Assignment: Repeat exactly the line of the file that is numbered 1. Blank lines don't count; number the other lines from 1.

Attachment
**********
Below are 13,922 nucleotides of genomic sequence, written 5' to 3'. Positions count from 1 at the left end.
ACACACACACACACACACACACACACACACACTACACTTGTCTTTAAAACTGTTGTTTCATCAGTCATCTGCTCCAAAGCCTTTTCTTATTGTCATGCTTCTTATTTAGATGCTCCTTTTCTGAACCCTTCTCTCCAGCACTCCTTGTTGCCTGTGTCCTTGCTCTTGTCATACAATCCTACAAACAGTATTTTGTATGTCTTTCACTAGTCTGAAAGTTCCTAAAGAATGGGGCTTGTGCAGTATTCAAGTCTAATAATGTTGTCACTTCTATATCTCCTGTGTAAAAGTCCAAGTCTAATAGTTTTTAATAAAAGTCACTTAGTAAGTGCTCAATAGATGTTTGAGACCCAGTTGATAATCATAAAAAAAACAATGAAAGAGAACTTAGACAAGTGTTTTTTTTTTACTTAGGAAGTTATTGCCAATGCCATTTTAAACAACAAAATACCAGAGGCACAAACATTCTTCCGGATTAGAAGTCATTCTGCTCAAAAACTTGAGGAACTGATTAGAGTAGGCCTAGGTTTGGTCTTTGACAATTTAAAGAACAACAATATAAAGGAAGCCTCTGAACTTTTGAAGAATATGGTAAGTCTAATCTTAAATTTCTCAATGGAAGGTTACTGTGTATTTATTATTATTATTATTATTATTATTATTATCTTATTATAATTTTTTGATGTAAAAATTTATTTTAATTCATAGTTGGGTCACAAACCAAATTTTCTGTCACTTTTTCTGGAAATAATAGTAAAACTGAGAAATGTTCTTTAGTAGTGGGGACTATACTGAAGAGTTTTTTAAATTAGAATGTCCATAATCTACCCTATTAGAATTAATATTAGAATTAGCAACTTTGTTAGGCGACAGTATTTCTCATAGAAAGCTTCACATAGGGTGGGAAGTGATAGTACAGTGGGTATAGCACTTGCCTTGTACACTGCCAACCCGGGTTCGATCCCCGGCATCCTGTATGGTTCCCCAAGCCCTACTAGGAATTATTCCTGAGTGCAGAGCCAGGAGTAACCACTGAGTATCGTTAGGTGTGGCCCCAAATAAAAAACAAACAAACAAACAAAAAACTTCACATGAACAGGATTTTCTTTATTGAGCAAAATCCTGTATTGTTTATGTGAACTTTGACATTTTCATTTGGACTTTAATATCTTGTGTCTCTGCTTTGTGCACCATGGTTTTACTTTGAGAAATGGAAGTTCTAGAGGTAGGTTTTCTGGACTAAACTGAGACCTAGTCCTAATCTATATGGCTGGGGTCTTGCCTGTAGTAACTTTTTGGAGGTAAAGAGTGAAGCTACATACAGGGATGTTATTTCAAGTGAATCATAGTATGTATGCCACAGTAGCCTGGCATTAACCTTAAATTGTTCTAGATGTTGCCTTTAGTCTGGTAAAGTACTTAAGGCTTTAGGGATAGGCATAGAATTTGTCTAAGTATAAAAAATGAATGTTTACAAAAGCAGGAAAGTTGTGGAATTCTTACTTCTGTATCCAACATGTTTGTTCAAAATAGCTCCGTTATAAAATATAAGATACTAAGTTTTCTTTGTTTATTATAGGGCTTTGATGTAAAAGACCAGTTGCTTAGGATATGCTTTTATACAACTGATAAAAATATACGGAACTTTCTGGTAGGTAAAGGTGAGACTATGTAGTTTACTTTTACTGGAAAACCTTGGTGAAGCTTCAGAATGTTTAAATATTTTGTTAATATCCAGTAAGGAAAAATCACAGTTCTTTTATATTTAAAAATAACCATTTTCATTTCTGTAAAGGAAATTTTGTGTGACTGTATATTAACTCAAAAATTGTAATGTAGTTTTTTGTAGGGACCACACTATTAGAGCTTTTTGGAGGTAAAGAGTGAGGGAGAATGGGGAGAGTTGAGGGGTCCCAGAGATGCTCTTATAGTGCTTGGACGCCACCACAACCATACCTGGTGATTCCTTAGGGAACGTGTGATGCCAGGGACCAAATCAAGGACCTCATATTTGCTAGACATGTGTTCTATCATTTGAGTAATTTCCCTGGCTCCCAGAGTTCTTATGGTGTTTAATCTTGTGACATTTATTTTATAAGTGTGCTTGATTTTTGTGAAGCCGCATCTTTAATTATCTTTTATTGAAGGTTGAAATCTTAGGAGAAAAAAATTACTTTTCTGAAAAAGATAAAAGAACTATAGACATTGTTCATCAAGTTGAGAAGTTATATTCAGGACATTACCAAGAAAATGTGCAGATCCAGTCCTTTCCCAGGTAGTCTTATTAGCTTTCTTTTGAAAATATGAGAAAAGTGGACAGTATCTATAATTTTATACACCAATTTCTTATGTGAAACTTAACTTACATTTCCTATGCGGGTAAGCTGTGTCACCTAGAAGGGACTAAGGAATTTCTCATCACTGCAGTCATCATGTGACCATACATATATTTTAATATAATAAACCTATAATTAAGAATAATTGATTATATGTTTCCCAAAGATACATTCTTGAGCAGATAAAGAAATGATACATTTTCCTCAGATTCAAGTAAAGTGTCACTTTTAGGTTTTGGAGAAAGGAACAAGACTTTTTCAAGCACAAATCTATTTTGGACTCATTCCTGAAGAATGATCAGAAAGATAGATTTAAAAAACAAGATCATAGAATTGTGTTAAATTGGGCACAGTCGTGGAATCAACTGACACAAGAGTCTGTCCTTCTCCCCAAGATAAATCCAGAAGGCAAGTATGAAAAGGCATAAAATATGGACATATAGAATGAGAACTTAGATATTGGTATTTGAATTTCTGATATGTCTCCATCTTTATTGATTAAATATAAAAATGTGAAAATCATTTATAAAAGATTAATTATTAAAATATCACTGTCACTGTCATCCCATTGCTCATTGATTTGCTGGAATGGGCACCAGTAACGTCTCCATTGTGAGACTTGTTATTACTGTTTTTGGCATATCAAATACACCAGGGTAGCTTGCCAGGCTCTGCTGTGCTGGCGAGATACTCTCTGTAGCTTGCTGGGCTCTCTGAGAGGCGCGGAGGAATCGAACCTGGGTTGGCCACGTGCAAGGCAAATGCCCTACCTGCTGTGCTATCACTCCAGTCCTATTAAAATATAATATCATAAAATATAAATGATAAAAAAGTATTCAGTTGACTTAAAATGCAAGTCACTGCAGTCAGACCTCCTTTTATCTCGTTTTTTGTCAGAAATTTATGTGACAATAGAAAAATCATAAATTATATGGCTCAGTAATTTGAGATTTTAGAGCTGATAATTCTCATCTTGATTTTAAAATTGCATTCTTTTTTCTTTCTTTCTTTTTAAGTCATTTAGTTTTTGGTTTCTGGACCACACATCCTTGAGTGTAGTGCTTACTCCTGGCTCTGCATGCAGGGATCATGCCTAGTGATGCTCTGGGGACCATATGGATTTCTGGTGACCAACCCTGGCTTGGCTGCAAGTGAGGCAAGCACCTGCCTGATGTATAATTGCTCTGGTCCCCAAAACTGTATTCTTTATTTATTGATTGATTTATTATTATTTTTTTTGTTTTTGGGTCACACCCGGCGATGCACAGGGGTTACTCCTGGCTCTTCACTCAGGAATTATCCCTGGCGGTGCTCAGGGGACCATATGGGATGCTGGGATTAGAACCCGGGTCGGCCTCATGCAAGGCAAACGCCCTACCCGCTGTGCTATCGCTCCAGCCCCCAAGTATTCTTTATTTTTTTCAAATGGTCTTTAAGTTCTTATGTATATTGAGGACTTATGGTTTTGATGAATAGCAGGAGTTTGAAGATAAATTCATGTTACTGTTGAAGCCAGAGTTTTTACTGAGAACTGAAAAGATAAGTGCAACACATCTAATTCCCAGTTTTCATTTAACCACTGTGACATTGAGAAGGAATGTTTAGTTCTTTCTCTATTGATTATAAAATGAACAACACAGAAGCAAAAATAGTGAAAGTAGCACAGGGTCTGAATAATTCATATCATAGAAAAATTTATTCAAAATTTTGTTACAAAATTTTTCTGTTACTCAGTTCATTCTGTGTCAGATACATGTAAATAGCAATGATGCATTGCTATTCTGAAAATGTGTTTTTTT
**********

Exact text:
Below are 13,922 nucleotides of genomic sequence, written 5' to 3'. Positions count from 1 at the left end.